No, a harness is not a secure option. Dogs can wiggle out of them with frightful ease. A head-halter is not a secure collar. A slip collar can be secure in the hands of a very good leash handler, but not when the human is complacent, inattentive, or lacks a high level of skill -- and it cannot be safely left on an unattended dog. Many dogs can slip even an overly tight flat collar.
Most better shelters and rescues use martingales now.
I'm insisting that every dog transported as part of Project Next Steps be wearing a properly-fitted martingale as the foundation of the Dog Transport Security System. We're scrambling to get enough of these as dogs move out.
Unfortunately, virtually every description and illustration I can find on the web has these collars fitted incorrectly. So I had to write up detailed instructions for the people fitting the dogs or assessing the fit on dogs who already have these collars, and take my own photographs.
Above is a standard martingale of the design one is most likely to find at a pet supply store. Ignore the brass name tag for the moment.
This is a fine collar if you are going to put it on a fairly cooperative dog, adjust it to fit, and leave it there forever. The dog's head slips through the large loop, and then you futz with the metal slider until the collar is fitted (see below).
The small loop, the one that provides the "action" when the dog or human pulls the leash taut, can be made of fabric, as seen here, or chain. They work identically. The chain is not quite as good for dogs with lots of fine fluffy hair,
There are two great drawbacks to this common design. First, most untrained dogs who actually need a martingale are not all that cooperative. At best they wiggle and fuss and make adjusting the thing an ordeal. The slider is generally sticky and uncooperative itself. If the dog is actively trying to get away, or is thinking about a defense bite, you have even bigger problems.
Second, there's no way to get the collar off the dog quickly. I don't like these for dogs who are going to be playing with other dogs. I've had dogs get their jaws under another dog's collar in play, twist, and be stuck with both dogs panicked. I've been able to release them quickly by unsnapping or unbuckling the collar. With this collar, you'd best have a pair of shears and a spare collar if this happens.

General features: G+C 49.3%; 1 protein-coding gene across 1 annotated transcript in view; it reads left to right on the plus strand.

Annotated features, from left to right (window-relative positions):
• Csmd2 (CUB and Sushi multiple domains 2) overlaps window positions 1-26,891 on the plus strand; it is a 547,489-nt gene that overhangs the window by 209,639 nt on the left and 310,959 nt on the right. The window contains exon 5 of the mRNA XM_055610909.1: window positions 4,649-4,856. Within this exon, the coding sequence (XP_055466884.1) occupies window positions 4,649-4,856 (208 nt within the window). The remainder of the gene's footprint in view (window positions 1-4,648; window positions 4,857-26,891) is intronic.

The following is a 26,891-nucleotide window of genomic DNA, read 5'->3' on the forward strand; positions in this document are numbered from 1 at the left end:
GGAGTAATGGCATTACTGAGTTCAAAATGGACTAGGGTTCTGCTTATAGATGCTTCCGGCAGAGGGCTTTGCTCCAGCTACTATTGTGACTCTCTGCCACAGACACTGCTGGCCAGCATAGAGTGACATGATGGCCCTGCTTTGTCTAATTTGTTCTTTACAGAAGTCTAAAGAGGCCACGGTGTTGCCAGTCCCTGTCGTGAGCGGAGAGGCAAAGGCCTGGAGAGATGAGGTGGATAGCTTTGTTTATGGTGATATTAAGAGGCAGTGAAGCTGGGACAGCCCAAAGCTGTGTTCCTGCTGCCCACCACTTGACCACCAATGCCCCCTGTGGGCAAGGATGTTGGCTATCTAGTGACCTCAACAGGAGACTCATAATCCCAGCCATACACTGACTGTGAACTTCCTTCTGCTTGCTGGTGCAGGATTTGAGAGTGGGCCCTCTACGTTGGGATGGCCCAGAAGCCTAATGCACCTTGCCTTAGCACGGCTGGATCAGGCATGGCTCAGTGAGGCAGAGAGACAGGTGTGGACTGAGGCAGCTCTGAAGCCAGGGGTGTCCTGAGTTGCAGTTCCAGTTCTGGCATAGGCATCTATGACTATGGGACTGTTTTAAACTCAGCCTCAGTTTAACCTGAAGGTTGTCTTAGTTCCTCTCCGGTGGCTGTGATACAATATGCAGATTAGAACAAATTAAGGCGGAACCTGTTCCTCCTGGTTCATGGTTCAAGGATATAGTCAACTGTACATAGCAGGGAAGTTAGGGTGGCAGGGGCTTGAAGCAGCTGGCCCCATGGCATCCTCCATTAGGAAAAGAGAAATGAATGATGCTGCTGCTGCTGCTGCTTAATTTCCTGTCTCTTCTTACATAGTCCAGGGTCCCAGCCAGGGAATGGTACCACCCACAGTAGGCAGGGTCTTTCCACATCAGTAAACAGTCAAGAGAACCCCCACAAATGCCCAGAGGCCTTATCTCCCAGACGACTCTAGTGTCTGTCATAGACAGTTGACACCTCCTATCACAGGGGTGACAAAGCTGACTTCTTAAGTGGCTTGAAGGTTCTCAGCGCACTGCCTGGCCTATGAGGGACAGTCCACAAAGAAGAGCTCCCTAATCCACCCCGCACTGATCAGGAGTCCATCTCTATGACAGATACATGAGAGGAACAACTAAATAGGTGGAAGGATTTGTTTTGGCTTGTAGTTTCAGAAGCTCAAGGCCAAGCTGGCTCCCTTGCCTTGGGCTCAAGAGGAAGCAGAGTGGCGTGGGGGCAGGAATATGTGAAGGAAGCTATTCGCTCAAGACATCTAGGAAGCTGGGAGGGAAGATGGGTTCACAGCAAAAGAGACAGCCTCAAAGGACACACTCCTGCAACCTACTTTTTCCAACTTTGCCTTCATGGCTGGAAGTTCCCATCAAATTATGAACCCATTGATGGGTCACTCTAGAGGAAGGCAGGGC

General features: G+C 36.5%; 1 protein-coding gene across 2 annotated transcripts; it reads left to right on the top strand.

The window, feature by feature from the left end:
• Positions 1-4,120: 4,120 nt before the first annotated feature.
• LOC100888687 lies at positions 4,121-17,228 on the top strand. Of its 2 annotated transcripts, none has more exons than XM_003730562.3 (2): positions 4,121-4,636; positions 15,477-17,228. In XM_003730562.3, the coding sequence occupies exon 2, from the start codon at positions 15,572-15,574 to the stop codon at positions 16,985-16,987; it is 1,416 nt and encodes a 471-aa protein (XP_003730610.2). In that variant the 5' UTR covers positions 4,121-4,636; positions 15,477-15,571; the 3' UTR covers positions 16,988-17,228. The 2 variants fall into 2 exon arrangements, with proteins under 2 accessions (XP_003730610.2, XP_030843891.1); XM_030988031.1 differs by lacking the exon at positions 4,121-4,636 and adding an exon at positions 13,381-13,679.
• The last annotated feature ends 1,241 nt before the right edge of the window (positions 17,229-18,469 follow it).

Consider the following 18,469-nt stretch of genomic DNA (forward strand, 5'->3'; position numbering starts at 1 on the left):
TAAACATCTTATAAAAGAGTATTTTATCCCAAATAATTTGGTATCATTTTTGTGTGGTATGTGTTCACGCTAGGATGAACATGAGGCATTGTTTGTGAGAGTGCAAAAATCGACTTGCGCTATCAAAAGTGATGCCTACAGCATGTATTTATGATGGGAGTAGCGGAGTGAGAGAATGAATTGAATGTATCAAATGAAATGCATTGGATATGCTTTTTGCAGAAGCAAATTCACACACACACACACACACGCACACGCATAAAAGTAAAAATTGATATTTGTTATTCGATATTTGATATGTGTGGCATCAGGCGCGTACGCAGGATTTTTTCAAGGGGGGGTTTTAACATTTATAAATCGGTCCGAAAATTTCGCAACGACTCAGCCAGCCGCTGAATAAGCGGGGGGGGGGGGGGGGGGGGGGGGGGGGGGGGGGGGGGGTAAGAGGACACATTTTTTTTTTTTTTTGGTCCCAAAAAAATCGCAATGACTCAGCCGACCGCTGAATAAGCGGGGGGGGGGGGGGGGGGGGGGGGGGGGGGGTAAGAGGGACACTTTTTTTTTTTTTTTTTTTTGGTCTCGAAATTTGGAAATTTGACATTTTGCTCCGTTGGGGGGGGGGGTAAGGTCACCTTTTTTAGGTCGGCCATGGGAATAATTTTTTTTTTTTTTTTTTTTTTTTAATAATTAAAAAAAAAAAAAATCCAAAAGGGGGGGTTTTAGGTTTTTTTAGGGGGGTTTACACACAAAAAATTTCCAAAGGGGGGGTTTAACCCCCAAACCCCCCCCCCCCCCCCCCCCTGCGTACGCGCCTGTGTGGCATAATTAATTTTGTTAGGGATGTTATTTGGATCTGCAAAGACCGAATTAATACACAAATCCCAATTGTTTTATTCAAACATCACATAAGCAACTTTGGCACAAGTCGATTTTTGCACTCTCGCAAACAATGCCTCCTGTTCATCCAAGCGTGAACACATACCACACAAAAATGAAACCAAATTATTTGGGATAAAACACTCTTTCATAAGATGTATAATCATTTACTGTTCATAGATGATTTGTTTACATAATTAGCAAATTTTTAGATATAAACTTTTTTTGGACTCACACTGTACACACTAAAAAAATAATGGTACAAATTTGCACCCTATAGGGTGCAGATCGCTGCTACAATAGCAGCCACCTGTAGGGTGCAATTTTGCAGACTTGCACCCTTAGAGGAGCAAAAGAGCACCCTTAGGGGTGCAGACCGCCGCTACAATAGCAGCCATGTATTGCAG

The collar above is one I whipped up at home in a few minutes. I started with a cheap buckle collar and added two welded O-rings and the martingale loop with leash ring, made from a piece of matching nylon leash. When it is on the dog, it operates identically to the standard buckle-free design. But it goes on the dog in mere seconds, and is very easy to adjust to the correct snug fit.
Notice which ring the leash is attached to. If you attach the leash to any other ring, you are circumventing the function of the collar. The dog will be able to slip it.
The original D-ring, down by the buckle, is the place to hang the dog's tags. If you put the tags on the ring the leash clips to, they will be annoying and in the way. And you run the risk of accidentally clipping the leash to a split ring that holds the tags. Happens all the time. These rings pop open when loaded, generally when the dog lunges unexpectedly.
You will occasionally find commercial martingales with a metal slider to adjust size, and a plastic side-release buckle so they are easy to get on and off. They have less range of adjustment than the standard no-buckle or a metal buckle design.These work well when there's a human holding the leash. But you should never tether an untrained or flight-prone dog to a stationary object using any collar with a plastic side-release buckle. These buckles will break easily under shock-load, i.e. when the dog lunges.
The photo below shows the incorrect fit that I usually see on the street and even illustrated on websites:
Notice how the two "live" rings almost touch one another when I pull up on the leash. If I pulled a little harder they would touch. Rosie could back out of this collar if she wanted to or if she was panicking. (Rosie never panics, but she agreed to be a model for a dog who might.) It is too loose.
Here's the same collar, adjusted as snugly as I could get it, with even more tension on the leash:
See how the rings have a couple inches of webbing between them when the leash is pulled taut? Rosie couldn't back out of this collar with all her considerable wiles.
By the way, martingales are not just for shelter dogs and freak-out candidates. I recommend them as everyday + training collars for a great many dogs. They are the only training collar that is safe to leave on the dog all the time. The circumferential pressure that the dog experiences when the collar tightens is much more communicative, and simultaneously less uncomfortable, than the point-pressure on his throat when the leash goes tight with a flat buckle collar.
A prong collar is nothing other than a martingale fashioned out of metal wire and chain. Or plastic and nylon cord. I'll discuss use and fitting of prongs here at some later date.